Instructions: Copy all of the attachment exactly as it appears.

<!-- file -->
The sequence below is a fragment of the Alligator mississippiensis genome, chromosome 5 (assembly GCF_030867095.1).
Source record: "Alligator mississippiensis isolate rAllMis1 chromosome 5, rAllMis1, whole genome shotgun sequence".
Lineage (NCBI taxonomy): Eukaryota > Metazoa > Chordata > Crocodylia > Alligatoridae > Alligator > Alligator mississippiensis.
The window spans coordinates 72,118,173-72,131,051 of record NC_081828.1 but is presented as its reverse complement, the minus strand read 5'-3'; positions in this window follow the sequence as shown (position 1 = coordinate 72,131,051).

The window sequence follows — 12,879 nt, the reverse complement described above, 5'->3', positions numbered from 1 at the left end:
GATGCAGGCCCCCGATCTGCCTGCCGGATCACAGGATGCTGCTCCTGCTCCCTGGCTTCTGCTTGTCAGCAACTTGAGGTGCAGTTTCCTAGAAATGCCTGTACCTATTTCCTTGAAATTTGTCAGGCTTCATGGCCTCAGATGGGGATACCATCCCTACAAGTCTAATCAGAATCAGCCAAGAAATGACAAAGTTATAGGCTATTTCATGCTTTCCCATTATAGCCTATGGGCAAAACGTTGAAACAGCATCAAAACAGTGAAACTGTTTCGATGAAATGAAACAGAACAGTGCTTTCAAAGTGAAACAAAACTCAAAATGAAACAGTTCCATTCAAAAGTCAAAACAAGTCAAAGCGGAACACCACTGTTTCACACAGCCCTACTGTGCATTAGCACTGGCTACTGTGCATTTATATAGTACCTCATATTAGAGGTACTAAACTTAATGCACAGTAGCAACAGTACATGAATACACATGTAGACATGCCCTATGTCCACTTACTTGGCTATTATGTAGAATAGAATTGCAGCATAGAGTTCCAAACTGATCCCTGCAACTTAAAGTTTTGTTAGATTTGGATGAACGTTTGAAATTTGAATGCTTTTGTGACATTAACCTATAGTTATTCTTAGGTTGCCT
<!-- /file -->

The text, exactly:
The sequence below is a fragment of the Alligator mississippiensis genome, chromosome 5 (assembly GCF_030867095.1).
Source record: "Alligator mississippiensis isolate rAllMis1 chromosome 5, rAllMis1, whole genome shotgun sequence".
Lineage (NCBI taxonomy): Eukaryota > Metazoa > Chordata > Crocodylia > Alligatoridae > Alligator > Alligator mississippiensis.
The window spans coordinates 72,118,173-72,131,051 of record NC_081828.1 but is presented as its reverse complement, the minus strand read 5'-3'; positions in this window follow the sequence as shown (position 1 = coordinate 72,131,051).

The window sequence follows — 12,879 nt, the reverse complement described above, 5'->3', positions numbered from 1 at the left end:
GATGCAGGCCCCCGATCTGCCTGCCGGATCACAGGATGCTGCTCCTGCTCCCTGGCTTCTGCTTGTCAGCAACTTGAGGTGCAGTTTCCTAGAAATGCCTGTACCTATTTCCTTGAAATTTGTCAGGCTTCATGGCCTCAGATGGGGATACCATCCCTACAAGTCTAATCAGAATCAGCCAAGAAATGACAAAGTTATAGGCTATTTCATGCTTTCCCATTATAGCCTATGGGCAAAACGTTGAAACAGCATCAAAACAGTGAAACTGTTTCGATGAAATGAAACAGAACAGTGCTTTCAAAGTGAAACAAAACTCAAAATGAAACAGTTCCATTCAAAAGTCAAAACAAGTCAAAGCGGAACACCACTGTTTCACACAGCCCTACTGTGCATTAGCACTGGCTACTGTGCATTTATATAGTACCTCATATTAGAGGTACTAAACTTAATGCACAGTAGCAACAGTACATGAATACACATGTAGACATGCCCTATGTCCACTTACTTGGCTATTATGTAGAATAGAATTGCAGCATAGAGTTCCAAACTGATCCCTGCAACTTAAAGTTTTGTTAGATTTGGATGAACGTTTGAAATTTGAATGCTTTTGTGACATTAACCTATAGTTATTCTTAGGTTGCCT